13 Of July 2015's Best YA Books of 2015 That'll Make You Forget How Hot And Sweaty You Are

Even with fireworks cracking and booming above, you will want to keep your nose in a good read with all the great July 2015 YA books coming out. Whether you prefer your summer tales dark and thrilling or romantic and uplifting, there is a perfect young adult novel to tote around in your beach bag, your sunglasses acting as your bookmark.

And look, I know first on everyone's list this month is Harper Lee's To Kill a Mockingbird sequel Go Set a Watchman — we've all been waiting 55 years for it, after all — but you'll probably blow through that over one sleepless night. Then, after rereading, you'll still have plenty of time to tackle some YA novels, too.

If you are into literary thrill rides, YA authors are really delivering this month. Maybe you prefer your adventures to be fantasy, shapeshifting stories. Or maybe a pure horror story is more your speed. Maybe lies, deceit, and con artists will make you pull a book from a shelf. No matter what, there's something for you this month in YA. Oh, and don't worry, there's plenty of friendship, romance, and generally uplifting stories, too.

Beat the heat indoors or lather up in sunscreen for beach or hammock reading with these 13 YA novels for July.

Suicide Notes from Beautiful Girls by Lynn Weingarten (July 7; Simon Pulse)

If you want your summer reading packed with mystery and conspiracy theories, you can't go wrong with Suicide Notes from Beautiful Girls. Alternating between third and first person, past and present, Lynn Weingarten tells the story of June, who has just found out alongside the rest of the school that her former BFF Delia committed suicide. But Delia's boyfriend Jeremiah doesn't believe it; he thinks she was murdered. Here begins the lies, the deceit, and the roller-coaster emotional reading experience. If you think you couldn't trust anyone in Pretty Little Liars , you have another thing coming here.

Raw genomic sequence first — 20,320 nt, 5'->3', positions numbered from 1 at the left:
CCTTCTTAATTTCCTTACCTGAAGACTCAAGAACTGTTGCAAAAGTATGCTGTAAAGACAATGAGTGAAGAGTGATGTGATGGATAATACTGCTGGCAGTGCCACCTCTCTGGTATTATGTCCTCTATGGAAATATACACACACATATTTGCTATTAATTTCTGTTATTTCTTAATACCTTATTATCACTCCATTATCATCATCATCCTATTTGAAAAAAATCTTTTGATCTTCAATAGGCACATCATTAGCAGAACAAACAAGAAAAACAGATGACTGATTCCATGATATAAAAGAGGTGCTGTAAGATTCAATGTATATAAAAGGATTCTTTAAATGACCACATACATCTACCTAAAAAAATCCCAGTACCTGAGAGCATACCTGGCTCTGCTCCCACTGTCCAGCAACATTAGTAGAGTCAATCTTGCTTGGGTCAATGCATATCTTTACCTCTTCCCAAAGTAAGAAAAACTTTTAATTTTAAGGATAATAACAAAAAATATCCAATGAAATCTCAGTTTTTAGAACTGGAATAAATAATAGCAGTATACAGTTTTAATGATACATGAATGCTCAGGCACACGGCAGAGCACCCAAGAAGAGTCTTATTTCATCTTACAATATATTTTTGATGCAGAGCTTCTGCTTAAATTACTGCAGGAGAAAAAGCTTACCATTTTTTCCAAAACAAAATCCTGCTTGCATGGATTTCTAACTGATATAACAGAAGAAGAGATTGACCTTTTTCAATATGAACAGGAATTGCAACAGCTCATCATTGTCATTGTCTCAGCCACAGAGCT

Paperweight by Meg Haston (July 7; HarperTeen)

Teenage Stephanie, aka "Stevie," is stuck in an eating disorder treatment center in New Mexico desert for 60 days. After the death of her Irish twin brother Joshua in a car accident, for which she blames herself, Stevie figured out a plan for herself: Starve so that she's dead in a year. But when her father committed her to this facility, it makes her plan much harder. Through the treatment for her disease, Stevie looks back at the accident and the events that started it. Meg Haston treats anorexia with grace and raw honesty, focusing on the eye of the storm and not on the recovery, which is far less common in literature.

You and Me and Him by Kris Dinnison (July 7; HMH Books for Young Readers)

As the title suggests, You and Me and Him centers on a love triangle, but it's a bit more unconventional than your traditional set-up. Outsiders Maggie and Nash consider themselves BFF soulmates — the former outcast for being overweight and the latter for being out of the closet. The only thing that can threaten their tight bond is the arrival of the new boy in town, Tom, whom they both fall for. But as the story continues, Kris Dinnison eschews stereotypes and tells an honest, witty, and emotional story about a trio of three-dimensional characters.